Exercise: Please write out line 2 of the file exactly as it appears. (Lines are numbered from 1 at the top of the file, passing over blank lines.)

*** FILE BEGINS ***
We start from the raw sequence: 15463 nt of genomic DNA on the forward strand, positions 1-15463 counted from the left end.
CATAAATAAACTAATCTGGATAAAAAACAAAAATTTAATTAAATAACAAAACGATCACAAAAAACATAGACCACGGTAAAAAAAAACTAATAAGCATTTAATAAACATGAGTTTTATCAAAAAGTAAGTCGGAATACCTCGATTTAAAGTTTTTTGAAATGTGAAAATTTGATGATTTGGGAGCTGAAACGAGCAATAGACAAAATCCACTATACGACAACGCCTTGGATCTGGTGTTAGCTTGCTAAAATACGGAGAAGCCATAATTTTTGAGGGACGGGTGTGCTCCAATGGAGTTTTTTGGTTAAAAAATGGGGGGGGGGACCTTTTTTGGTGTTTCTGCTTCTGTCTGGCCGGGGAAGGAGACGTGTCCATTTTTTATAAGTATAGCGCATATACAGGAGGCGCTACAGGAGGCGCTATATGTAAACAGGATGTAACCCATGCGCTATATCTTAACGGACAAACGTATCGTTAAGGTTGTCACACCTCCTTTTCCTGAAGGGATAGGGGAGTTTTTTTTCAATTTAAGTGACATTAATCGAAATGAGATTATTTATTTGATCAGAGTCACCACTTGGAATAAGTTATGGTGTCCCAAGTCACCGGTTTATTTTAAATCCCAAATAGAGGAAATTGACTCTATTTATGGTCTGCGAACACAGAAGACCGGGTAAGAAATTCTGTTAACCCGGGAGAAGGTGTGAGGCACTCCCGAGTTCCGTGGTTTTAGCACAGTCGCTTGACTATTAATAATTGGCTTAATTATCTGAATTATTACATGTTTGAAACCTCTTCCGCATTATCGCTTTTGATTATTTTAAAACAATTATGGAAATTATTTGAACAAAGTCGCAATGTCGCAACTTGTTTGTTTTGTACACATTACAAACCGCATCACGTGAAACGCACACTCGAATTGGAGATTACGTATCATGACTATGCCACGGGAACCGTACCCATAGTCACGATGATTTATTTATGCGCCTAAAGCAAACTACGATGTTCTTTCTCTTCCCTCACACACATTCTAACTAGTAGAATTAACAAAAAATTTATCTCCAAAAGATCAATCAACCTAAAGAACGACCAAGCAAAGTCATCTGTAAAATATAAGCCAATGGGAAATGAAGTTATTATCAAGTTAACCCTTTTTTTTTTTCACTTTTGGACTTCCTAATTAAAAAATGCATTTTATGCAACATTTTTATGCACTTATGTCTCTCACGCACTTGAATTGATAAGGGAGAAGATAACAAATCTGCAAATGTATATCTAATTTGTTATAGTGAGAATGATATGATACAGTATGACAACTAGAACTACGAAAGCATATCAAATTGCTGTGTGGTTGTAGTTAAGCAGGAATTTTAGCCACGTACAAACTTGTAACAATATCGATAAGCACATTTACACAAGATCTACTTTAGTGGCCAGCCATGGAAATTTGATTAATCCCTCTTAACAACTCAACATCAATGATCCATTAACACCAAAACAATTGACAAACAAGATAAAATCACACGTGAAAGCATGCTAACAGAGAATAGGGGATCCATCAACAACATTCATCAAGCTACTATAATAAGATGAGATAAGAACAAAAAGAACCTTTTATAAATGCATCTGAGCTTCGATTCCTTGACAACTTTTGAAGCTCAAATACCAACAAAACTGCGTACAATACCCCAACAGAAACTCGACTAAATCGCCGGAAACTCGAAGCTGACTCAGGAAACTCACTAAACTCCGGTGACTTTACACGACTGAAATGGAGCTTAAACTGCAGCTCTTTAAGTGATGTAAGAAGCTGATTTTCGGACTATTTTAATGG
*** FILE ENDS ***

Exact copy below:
CATAAATAAACTAATCTGGATAAAAAACAAAAATTTAATTAAATAACAAAACGATCACAAAAAACATAGACCACGGTAAAAAAAAACTAATAAGCATTTAATAAACATGAGTTTTATCAAAAAGTAAGTCGGAATACCTCGATTTAAAGTTTTTTGAAATGTGAAAATTTGATGATTTGGGAGCTGAAACGAGCAATAGACAAAATCCACTATACGACAACGCCTTGGATCTGGTGTTAGCTTGCTAAAATACGGAGAAGCCATAATTTTTGAGGGACGGGTGTGCTCCAATGGAGTTTTTTGGTTAAAAAATGGGGGGGGGGACCTTTTTTGGTGTTTCTGCTTCTGTCTGGCCGGGGAAGGAGACGTGTCCATTTTTTATAAGTATAGCGCATATACAGGAGGCGCTACAGGAGGCGCTATATGTAAACAGGATGTAACCCATGCGCTATATCTTAACGGACAAACGTATCGTTAAGGTTGTCACACCTCCTTTTCCTGAAGGGATAGGGGAGTTTTTTTTCAATTTAAGTGACATTAATCGAAATGAGATTATTTATTTGATCAGAGTCACCACTTGGAATAAGTTATGGTGTCCCAAGTCACCGGTTTATTTTAAATCCCAAATAGAGGAAATTGACTCTATTTATGGTCTGCGAACACAGAAGACCGGGTAAGAAATTCTGTTAACCCGGGAGAAGGTGTGAGGCACTCCCGAGTTCCGTGGTTTTAGCACAGTCGCTTGACTATTAATAATTGGCTTAATTATCTGAATTATTACATGTTTGAAACCTCTTCCGCATTATCGCTTTTGATTATTTTAAAACAATTATGGAAATTATTTGAACAAAGTCGCAATGTCGCAACTTGTTTGTTTTGTACACATTACAAACCGCATCACGTGAAACGCACACTCGAATTGGAGATTACGTATCATGACTATGCCACGGGAACCGTACCCATAGTCACGATGATTTATTTATGCGCCTAAAGCAAACTACGATGTTCTTTCTCTTCCCTCACACACATTCTAACTAGTAGAATTAACAAAAAATTTATCTCCAAAAGATCAATCAACCTAAAGAACGACCAAGCAAAGTCATCTGTAAAATATAAGCCAATGGGAAATGAAGTTATTATCAAGTTAACCCTTTTTTTTTTTCACTTTTGGACTTCCTAATTAAAAAATGCATTTTATGCAACATTTTTATGCACTTATGTCTCTCACGCACTTGAATTGATAAGGGAGAAGATAACAAATCTGCAAATGTATATCTAATTTGTTATAGTGAGAATGATATGATACAGTATGACAACTAGAACTACGAAAGCATATCAAATTGCTGTGTGGTTGTAGTTAAGCAGGAATTTTAGCCACGTACAAACTTGTAACAATATCGATAAGCACATTTACACAAGATCTACTTTAGTGGCCAGCCATGGAAATTTGATTAATCCCTCTTAACAACTCAACATCAATGATCCATTAACACCAAAACAATTGACAAACAAGATAAAATCACACGTGAAAGCATGCTAACAGAGAATAGGGGATCCATCAACAACATTCATCAAGCTACTATAATAAGATGAGATAAGAACAAAAAGAACCTTTTATAAATGCATCTGAGCTTCGATTCCTTGACAACTTTTGAAGCTCAAATACCAACAAAACTGCGTACAATACCCCAACAGAAACTCGACTAAATCGCCGGAAACTCGAAGCTGACTCAGGAAACTCACTAAACTCCGGTGACTTTACACGACTGAAATGGAGCTTAAACTGCAGCTCTTTAAGTGATGTAAGAAGCTGATTTTCGGACTATTTTAATGG